This seems to relate to the conversation around place and positionality of location as being crucial framing to how the work develops.

Jordan: It’s interesting to think about the context even as we are developing the positionality statements and their scalable forms for this project of The Block and what’s known about it. Because in a place like Oklahoma, where I’m from, as a Kiowa woman and growing up there, the context is totally different. We do have urban native communities, but the whole state is checkerboarded as Indian Territory, rich communities, and reservations. The removal history is there, but the urban cities are also very much surrounded by home fires of over thirty different nations.In this positionality of The Block, there’s a long history of colonialism. There’s a long history of forced relocation. The Illinois treaties were being signed in the 1700s, which is a radical shift from the colonial history of Oklahoma. Recognizing and coming to new understandings about how land-based or place-based histories can reinform how to tell stories about Indigenous art is critical. – Integrating land-based knowledge systems like traditional ecological knowledge (TEK) humanizes not historical connections and disconnections to a certain place. I was raised by my mother, who was raised by her grandmother Alice Poorman Paddlety Toyebo with a relational worldview. Something that arises within these approaches is considering how collective and individual healing, intergenerational healing, can be tied to a basket, can be tied to a piece of beadwork, or a contemporary artwork. The artworks themselves have lives of their own. Shown with the appropriate narratives, these artworks can shift our thinking about the stories we tell and refocus viewers on the inextricable relationships, and deep responsibilities that we share.

Spiral “timeline” representing the layered site history of The Block, presented at Visioning Session

That is a hugely powerful role and responsibility for curation! It certainly frames the stakes of the work.

Jordan: No pressure!

This team is a year and a half into work on the project and into your collective thinking.  I would love to ask:  Where are you in the spiral of the project? Where do you see yourself on this path you are on?  Have you arrived anywhere different than you may have expected?

Kathleen: One of the wonderful things that Jordan brought with her as a starting point for us was to ask us to really dig deeply into the positionality of The Block.  Lois did a lot of primary research on that, and we started with identifying where The Block sits within the history of museums, within the history of Northwestern, within the history of Chicago, and within the history of the Great Lakes region. That has really been the foundational way of thinking, and perspective that we keep returning to in the project. It allowed us then to move into this new phase, which is becoming a lot more concrete: what is going to be in the exhibition? And what does a checklist look like? And what kind of graphics might we want? And what is the outline of the book going to be?  With a lot of exhibition projects, that’s where you start. And there’s this idea in curatorial practice, a lot of times you hear about, that says you have to start with the object.Within some curatorial methodologies, we work from different starting points and directions. It’s exciting now to see how that background work [on positionality], which has been so fundamental and important, is moving us into ways of thinking about what the exhibition will be.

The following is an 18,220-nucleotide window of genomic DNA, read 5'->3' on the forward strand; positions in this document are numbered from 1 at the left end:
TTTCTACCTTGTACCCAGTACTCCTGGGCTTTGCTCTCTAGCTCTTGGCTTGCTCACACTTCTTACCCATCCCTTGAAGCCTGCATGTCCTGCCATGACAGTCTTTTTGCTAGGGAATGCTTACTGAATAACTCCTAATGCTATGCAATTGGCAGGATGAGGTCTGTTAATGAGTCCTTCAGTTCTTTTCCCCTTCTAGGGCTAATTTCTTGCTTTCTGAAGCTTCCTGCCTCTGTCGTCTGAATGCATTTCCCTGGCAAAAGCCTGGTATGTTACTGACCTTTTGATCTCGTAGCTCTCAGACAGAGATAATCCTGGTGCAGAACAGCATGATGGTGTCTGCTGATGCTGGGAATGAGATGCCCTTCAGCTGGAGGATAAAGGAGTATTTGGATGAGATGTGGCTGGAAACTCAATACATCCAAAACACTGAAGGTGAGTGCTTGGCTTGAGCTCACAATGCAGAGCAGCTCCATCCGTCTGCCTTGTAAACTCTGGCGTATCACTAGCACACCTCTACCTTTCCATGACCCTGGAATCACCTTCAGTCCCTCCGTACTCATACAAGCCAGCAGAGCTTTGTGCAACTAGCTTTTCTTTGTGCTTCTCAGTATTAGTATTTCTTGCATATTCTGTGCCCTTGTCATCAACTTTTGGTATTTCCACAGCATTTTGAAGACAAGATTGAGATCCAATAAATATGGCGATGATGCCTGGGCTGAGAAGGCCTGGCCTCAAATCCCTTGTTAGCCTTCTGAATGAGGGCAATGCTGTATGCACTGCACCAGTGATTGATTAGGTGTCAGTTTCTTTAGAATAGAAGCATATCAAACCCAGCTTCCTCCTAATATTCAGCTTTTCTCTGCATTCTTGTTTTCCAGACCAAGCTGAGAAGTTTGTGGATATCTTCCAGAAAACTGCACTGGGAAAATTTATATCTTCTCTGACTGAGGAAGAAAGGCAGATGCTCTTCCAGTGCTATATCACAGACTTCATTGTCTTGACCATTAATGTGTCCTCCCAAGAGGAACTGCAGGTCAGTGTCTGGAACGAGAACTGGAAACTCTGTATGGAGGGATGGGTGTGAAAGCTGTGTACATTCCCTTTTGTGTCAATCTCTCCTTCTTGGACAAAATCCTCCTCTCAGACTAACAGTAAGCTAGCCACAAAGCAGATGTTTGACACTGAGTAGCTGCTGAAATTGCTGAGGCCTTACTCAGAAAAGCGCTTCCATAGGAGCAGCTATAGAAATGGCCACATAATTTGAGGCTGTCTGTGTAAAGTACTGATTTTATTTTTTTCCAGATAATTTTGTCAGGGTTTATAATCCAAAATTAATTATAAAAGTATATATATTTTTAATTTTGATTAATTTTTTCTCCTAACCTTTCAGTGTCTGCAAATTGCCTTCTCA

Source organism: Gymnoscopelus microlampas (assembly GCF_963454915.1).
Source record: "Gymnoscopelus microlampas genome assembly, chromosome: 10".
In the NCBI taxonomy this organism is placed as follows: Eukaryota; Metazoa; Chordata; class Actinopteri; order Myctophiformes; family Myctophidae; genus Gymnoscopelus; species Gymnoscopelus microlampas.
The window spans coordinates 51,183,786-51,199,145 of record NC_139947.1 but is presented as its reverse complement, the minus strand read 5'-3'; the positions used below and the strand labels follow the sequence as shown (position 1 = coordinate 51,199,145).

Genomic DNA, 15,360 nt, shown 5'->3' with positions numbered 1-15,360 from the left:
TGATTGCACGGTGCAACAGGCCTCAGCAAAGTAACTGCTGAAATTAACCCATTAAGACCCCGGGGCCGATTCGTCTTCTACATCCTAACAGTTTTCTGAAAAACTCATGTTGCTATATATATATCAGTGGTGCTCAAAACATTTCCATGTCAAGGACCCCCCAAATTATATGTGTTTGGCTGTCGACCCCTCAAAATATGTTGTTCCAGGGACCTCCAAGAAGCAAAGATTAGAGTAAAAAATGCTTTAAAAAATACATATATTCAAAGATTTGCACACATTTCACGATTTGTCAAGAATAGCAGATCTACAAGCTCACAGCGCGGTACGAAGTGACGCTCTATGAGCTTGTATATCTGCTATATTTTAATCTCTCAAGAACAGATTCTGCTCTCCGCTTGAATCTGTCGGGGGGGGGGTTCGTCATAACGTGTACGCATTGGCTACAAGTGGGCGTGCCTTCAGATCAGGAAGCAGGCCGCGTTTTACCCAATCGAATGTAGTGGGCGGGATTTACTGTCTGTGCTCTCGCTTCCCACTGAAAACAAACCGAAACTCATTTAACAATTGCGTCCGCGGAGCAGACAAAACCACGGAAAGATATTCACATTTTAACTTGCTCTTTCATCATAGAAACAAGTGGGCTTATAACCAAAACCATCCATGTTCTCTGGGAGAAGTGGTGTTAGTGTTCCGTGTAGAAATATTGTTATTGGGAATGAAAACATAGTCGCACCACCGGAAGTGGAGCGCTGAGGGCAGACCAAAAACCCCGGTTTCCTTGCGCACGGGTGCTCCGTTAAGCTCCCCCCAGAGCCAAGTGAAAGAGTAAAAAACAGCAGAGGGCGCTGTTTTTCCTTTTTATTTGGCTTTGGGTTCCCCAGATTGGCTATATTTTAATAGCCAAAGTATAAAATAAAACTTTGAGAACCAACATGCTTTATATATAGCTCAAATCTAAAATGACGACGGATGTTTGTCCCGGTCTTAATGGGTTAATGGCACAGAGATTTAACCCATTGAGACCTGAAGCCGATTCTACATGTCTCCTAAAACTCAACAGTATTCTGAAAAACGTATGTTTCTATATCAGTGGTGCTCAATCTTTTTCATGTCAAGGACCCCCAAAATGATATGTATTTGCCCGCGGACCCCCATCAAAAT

Is it fair to say you can speak to the selection of artworks and objects differently by shifting your starting point and understanding your position?

Lois: Yes! Risa Puleo, who’s a recent Art History PhD student here at Northwestern, writes about curation as following a line of inquiry.  This really stood out to me. I have a literature, comparative literature, and literary theory background, and always loved writing about primary texts because you were guided by a question or the line of inquiry, and then you could dive into that object-centered work.It’s been interesting because I really see, looking from where we are now, that a lot of what ‘Woven Being’ has been so far is following a line of inquiry and starting with that question.  At our first-ever group meeting, Jordan posed the suggestion that we make a non-linear site-specific timeline of The Block. And that question, that inquiry, that primary research is what has driven the curating and is now starting to take us to the works that will be in the show. It is all coming from that thinking we’ve done together. That goes back to what we talked about at the beginning, “What is a collective, where are we working from?”